I remember that happening one game where the Patriots were forced to go to a scramble protection, much like on punts where you pick up the first rushers that break through, and they did it effectively. But the point was: They were forced to deal with the attack, instead of launching one of their own first.

Granted, Brady will catch shifting defenses with quick snaps, but so what? You've taken him out of his comfort zone.

"The most important thing," said one assistant, "is not giving him pre-snap information. If he knows what [defense] you're in, he's going to go to the right place, and it doesn't matter if that place is a 2-yard completion or a 4-yard completion or going somewhere his favorite receiver is not. He's going to go where the answer is.

"Nevertheless, I see teams lining up like statues each week, and he picks them apart. So it has to be a concerted effort by everyone to disguise what they're doing. Sometimes, there's not a commitment to it. It's like teams have this idea that all we need to do is move around. So they do it for the early part of the play clock, then Tom lifts his leg once ... as if he's going to take a snap.

"But he doesn't, and everybody gets to where they need to be, and that's when he strikes. He gathers information and waits for you to show your hand. Then he moves forward. He just keeps going and going, and so what if he catches you in a quick count or moving or not being in the right spot. That's OK. If you get hurt doing that, it's much better than what you'll get hurt by if you don't."

4. Don't fall behind

Miami and San Diego are the rules. Buffalo is the exception. The Dolphins and Chargers fell behind, then watched Brady dissect them with second-half strikes. In one game he threw for over 500 yards; in the other, over 400.

But against Buffalo he struggled after New England jumped to a 21-point advantage, and don't ask me what happened. Yeah, I know, Brady suffered four interceptions, but Buffalo never quit or never deviated from its plan. That's not easy, especially when you need 21 points -- which is why I recommend that no one follow the Bills' script.

What occurred last week is rare, and, OK, so we saw it in the 2006 AFC Championship Game. Trust me, it happens to New England about as often as it rains in Texas.

"What happens if you fall behind," said a defensive coordinator, "is that teams typically abandon the running game, end up not using as much clock and give Brady more opportunities to get the ball. If you get behind in your attempt to get back, you abandon the play-clock component, which just gives him more chances to run up the score."

In the win at Buffalo, the Patriots lost despite Wes Welker catching a career-best 16 passes for a franchise-record 217 yards. Minimizing the damage he can inflict is necessary, too, with one coordinator suggesting press coverage on first and second downs to prevent bubble screens and double coverage on third.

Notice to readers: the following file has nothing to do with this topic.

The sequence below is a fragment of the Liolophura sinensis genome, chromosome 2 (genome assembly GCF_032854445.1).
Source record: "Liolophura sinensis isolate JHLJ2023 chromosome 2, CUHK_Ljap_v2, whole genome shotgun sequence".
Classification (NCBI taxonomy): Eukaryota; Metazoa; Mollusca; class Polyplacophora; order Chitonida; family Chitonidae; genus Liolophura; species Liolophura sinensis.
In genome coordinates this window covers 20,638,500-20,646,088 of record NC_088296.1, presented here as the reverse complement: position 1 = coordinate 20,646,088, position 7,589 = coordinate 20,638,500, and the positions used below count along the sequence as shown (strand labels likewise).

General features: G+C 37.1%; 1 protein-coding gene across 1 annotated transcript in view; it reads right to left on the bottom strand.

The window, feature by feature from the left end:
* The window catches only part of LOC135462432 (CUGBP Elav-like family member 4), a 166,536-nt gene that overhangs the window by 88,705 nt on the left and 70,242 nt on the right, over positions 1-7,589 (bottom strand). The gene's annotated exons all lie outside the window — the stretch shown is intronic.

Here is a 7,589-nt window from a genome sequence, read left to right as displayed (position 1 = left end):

The problem is that Brady is so smart he'll find someone else, like tight ends Aaron Hernandez or Rob Gronkowski or wide receiver Deion Branch -- which is all the more reason to try to keep him guessing.

"Say what you want about dealing with Welker," said one coach, "but if you push the coverage over there, it's going to be [Danny] Woodhead or Branch or Gronkowski or Hernandez that Brady looks at it. He just says, 'Here's the matchup I want, here's the matchup they're giving me and this is the best situation we've got.' Then he feeds that guy the ball."

5. Stick to the plan

Buffalo last weekend did what it couldn't in its 15 previous games vs. New England, yet Brady still wound up with four touchdown passes and nearly 400 yards. Nevertheless, he lost, and that's all that matters.

Brady routinely shreds opponents, and he routinely takes them out of game plans. The key is never to deviate from what you think will work offensively or defensively until or unless that plan proves deficient.

I remember a coach a couple of years ago telling me how his pre-game plan was to mix up defenses at halftime, no matter how effective they were, to keep Brady off-balance when he saw them in the third and fourth quarters.

"They were dealing with us," he said, "instead of us dealing with them."

When the Jets beat New England in the 2010 playoffs they surprised Brady by mixing coverages, often dropping eight, bringing pass rushes from unexpected places and forcing him to choose among receivers who weren't open.

Essentially, they did what New England didn't expect, and the plan worked. Brady was frazzled, with one AFC assistant saying that if you broke down the video you would see why: The Jets blanketed his receivers.

"They didn't show what they were in," he said, "and often it looked as if they would bring six or seven when they'd drop eight. Then it looked as if they would drop eight when they would pressure him. Guys were moving around, making it difficult for Brady to see what they were doing.

"Offensively, they ran the ball and chewed up the clock, and that's the right concept. They ate up the clock offensively, and they disguised everything defensively."

And they won.